Was Shakespeare a Fraud? The Oxfordian Theory

This post is sponsored by Anonymous.

Scholars and intellectuals have argued the subject for centuries. Was William Shakespeare, the man from Stratford-upon-Avon, the “true” writer who penned the scope of work attributed to him? Or, was the name “Shakespeare” merely a cloaked facade to shield the identity of the works' authentic author? Have we all been “played”?

Those who believe William Shakespeare did not pen the work are called Anti-Stratfordians; these scholars believe that Shakespeare's “life doesn't link up to his work.” They hold that only an aristocrat would have been able to pen such articulate and elevated prose.

Anti-Stratfordian scholars that hold to the “Oxfordian Theory of Shakespeare Authorship” believe that we've been “played” by a very talented, stealth Elizabethan courtier named Edward de Vere, the 17th Earl of Oxford. These specific scholars call themselves “Oxfordians.”

Oxfordians maintain that Edward de Vere's biographical life matches that of the author of Shakespeare's canon (at least more so than the biography of William Shakespeare of Stratford).

“The reason there's been so much doubt about Shakespeare is this man of Stratford with the name Shakespeare – his life doesn't link up to his work…there's nothing in his life that reminds you of his work or vice versa,” says Joseph Sobran, author of the book Alias Shakespeare. Sobran argues that “whoever wrote Shakepeare's sonnets seemed to be an aristocrat…Shakepeare's plays often involved political intrigue; Oxford served for a time in the court of Queen Elizabeth. Other coincidences abound.
“Why is Shakespeare the only great author whose authorship has been questioned by other great authors” such as Mark Twain and Walt Whitman?”

There are several important pieces of evidence that validate the Oxfordian theory. Here are four of them:

(1) Oxfordians believe there is considerable circumstantial biographical evidence, “including Oxford's connections to the Elizabethan theatre and poetry scene, the participation of his family in the printing and publication of the First Folio, his relationship with the Earl of Southhampton, as well as a number of specific circumstances from Oxford's life that Oxfordians believe are depicted in the plays themselves.”

(2) Edward de Vere,the 17th Earl of Oxford has been noted as a poet/playwright in several documents as a poet and playwright. “The anonymous 1589 Arte of English Poesie contains a chapter describing the practice of concealed publication by court figures, which includes a passage listing Oxford as the finest writer of comedy. Francis Mere's 1598 Palladis Tamia, which refers to him as Earle of Oxenford, lists him among the “best for comedy.” Henry Peacham's 1622 The Compleat Gentleman omits Shakespeare's name and praises Oxford as one of the leading poets of the Elizabethan era.”

(3) Oxford's biographies parallel the plots of Shakespeare's plays. “Most notable among these are similarities between Oxford's biography and the actions depicted in Hamlet, The Merchant of Venice, and The Taming of the Shrew, all of which contain a number of local details that, Oxfordians believe, could only have been obtained by personal experiences.”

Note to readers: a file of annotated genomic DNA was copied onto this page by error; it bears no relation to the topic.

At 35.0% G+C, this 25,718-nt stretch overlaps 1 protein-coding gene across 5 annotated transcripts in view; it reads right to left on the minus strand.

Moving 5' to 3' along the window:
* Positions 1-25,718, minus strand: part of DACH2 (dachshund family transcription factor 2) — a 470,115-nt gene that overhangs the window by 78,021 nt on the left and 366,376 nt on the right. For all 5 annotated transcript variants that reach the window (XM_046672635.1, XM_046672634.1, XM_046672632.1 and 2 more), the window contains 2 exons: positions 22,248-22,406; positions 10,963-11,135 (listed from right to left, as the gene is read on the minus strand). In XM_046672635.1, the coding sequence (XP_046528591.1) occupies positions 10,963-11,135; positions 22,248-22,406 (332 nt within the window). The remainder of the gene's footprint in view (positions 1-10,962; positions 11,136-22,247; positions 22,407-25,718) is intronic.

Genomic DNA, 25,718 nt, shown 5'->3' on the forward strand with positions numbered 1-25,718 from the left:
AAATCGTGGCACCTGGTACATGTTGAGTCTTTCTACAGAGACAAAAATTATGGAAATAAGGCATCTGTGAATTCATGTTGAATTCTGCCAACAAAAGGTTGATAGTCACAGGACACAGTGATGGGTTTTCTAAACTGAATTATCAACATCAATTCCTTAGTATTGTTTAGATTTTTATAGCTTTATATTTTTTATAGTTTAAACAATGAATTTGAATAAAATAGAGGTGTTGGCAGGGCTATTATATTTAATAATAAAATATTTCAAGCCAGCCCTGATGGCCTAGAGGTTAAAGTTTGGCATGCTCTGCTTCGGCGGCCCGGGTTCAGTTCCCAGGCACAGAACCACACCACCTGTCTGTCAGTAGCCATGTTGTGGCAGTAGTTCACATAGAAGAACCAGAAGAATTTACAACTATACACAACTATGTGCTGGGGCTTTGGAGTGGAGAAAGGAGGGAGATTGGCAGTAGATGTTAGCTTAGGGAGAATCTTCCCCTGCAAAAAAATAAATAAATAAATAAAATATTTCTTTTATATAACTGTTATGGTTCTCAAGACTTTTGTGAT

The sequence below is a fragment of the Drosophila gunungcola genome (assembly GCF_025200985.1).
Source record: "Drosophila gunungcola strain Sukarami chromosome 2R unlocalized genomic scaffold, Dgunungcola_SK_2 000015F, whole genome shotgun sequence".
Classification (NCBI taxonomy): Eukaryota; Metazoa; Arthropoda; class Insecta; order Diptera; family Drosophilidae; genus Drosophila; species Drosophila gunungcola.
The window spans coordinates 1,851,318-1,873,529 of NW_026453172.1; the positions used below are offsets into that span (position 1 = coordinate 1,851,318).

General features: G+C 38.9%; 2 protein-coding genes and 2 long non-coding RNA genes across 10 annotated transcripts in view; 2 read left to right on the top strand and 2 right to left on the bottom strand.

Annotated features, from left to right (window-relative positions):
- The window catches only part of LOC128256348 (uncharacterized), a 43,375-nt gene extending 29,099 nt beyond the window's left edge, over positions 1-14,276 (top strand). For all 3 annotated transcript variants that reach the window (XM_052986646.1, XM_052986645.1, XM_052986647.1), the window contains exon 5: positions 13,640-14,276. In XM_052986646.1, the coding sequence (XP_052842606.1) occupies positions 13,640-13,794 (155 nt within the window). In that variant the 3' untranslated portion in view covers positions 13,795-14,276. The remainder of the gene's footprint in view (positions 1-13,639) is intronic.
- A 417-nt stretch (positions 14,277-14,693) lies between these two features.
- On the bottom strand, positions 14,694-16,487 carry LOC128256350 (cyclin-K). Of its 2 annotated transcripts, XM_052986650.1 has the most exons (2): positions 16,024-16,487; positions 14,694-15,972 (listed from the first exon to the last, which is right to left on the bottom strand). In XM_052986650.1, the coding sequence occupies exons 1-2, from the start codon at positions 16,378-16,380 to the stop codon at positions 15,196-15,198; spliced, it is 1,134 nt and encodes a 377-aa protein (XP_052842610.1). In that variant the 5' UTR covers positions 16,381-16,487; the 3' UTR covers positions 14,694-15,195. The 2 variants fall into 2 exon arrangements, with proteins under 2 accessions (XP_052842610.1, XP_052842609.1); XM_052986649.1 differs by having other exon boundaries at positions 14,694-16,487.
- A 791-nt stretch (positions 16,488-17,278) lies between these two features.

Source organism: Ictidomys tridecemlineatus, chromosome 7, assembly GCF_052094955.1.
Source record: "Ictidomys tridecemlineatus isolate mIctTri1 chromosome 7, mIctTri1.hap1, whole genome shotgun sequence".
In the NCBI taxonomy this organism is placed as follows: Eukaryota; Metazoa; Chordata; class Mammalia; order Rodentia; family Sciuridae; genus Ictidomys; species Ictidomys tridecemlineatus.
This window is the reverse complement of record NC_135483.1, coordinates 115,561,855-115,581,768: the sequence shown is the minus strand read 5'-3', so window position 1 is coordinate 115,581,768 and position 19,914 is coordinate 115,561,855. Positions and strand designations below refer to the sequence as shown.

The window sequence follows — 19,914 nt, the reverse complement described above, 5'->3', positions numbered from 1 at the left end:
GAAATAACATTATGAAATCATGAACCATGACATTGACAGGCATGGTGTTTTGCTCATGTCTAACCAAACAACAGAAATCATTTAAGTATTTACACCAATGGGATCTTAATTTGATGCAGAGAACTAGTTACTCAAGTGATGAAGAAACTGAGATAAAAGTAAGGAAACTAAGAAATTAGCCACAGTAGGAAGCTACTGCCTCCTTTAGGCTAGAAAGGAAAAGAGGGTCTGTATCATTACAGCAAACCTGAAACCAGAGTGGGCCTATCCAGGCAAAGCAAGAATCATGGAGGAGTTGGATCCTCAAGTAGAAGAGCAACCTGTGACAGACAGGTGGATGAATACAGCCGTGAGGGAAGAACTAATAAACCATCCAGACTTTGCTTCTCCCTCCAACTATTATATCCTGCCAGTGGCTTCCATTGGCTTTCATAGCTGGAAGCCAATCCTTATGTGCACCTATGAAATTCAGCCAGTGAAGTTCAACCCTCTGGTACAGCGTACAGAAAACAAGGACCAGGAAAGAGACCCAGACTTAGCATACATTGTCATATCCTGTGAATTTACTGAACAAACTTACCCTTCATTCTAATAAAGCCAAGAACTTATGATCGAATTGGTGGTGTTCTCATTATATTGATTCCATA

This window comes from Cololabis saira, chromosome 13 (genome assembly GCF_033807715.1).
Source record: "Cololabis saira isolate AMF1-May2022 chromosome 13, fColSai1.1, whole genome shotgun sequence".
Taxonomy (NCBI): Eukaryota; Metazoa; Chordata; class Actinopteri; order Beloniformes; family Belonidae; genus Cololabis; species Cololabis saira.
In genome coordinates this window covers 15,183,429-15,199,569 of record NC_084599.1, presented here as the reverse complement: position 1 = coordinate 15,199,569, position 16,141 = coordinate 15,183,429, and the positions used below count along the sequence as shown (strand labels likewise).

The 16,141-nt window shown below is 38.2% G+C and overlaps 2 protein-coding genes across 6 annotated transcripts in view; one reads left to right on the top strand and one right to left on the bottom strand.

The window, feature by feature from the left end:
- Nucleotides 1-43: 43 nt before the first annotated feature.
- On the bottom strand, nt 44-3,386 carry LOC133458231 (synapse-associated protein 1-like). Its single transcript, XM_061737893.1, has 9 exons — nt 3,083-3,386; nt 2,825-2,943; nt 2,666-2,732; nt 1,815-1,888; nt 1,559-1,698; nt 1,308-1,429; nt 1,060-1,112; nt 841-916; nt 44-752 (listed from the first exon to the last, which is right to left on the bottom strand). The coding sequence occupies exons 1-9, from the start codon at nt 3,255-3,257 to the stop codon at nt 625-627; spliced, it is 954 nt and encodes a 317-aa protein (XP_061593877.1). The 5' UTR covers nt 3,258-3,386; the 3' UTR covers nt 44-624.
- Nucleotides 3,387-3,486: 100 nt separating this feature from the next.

(4) “Oxford was born in 1550, and was between 40 and 53 years old when he presumably wrote the sonnets. Shakespeare of Stratford was born in 1564. Even though the average life expectancy of Elizabethans was short, being between 26 and 39 was not considered old. In spite of this, age and growing older are recurring themes in the Sonnets.”

Are the Oxfordians right? And if so, who was the Earl of Oxford, and what did he really mean in the scope of Elizabethan England? Filmmaker Roland Emmerich explores the life of Edward de Vere and the Shakespeare authorship debate in his new political thriller Anonymous.

Set in the political snake-pit of Elizabethan England, Anonymous speculates on an issue that has for centuries intrigued academics and brilliant minds ranging from Mark Twain and Charles Dickens to Henry James and Sigmund Freud. Experts have debated, books have been written, and scholars have devoted their lives to protecting or debunking theories surrounding the authorship of the most renowned works in English literature. Anonymous poses one possible answer, focusing on a time when cloak-and-dagger political intrigue, illicit romances in the Royal Court, and the schemes of greedy nobles hungry for the power of the throne were exposed in the most unlikely of places: the London stage. Anonymous opens in theaters October 28, 2011.

– Sobran,Joseph. Alias Shakespeare. Free Press, 1997.
– I-Chin Tu, Janet. “Alas! Poor Shakespeare: Society Debates Authorship.” Seattle Times.
– Oxfordian theory of Shakespeare authorship (n.d.). In Wikipedia. Retrieved October 1, 2011, from http://en.wikipedia.org/wiki/Oxfordian_theory_of_Shakespeare_authorship

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